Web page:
Recently, I had my 2010 Mercedes C300 4Matic in for an oil change at a local shop that I’ve used for many years.  A few days later, my wife Becky called to tell me that there were oil spots on the garage floor, which was not normal.  I parked the car and noticed that the spots were sporadic in nature, unlike a drain plug, but I took it in to get it checked out at another shop.  As you’re probably catching on, unlike what most people do when they have a problem and take it back to the same shop that did the work, I take it somewhere else and pay for a quick diagnosis of the problem.  I’ve been doing this too long and I know that mechanics, just like anyone else are going to want to cover their butts, so I prefer to get an opinion from a third-party.  It turned out that they forgot to put a gasket on the oil filter, so the filter was spraying oil.  It didn’t do enough damage to cause problems, although it had gotten all over the engine that needed a good cleaning and the Serpentine Belt  had started to fray and was needing replacement as well, so just $167 later and my car was back on the road.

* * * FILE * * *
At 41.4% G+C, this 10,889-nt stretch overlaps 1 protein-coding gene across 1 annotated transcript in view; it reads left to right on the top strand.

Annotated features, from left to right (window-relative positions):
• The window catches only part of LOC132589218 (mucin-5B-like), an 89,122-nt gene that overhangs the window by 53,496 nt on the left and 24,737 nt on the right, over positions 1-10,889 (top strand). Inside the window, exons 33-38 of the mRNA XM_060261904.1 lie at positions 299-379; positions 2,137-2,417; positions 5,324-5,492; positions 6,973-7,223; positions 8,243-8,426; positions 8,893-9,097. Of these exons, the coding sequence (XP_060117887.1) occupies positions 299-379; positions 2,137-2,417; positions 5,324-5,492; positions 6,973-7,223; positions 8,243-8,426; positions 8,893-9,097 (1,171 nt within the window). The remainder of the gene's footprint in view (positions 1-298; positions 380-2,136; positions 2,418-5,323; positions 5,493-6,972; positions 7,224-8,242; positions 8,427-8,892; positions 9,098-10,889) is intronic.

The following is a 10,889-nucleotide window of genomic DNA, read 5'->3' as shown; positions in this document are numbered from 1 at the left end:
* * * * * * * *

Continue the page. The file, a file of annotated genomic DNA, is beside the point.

These are just a few of many stories that I have accumulated over the years, that illustrate the many situations that you can find yourself in depending on who is working on your vehicle.  It’s a good idea to get a second set of eyes on your vehicle whenever you get work done.  This is why I always pay for a Frame and Mechanical inspection when I purchase vehicles for clients at a Dealer Auction and then I get a second safety inspection and oil change done after the first inspection.  It costs a little more, but in the end it can save time and headaches.


John Boyd

Auto Consultant – John Boyd: The Cool Car Guy

John is an auto consultant with his license at a car dealership in Denver, Colorado. He can help you save time and money on any make or model, new or used, lease or purchase – nationwide! Call or email John about your next vehicle! jboyd@coolcarguy.com or Twitter @coolcarguy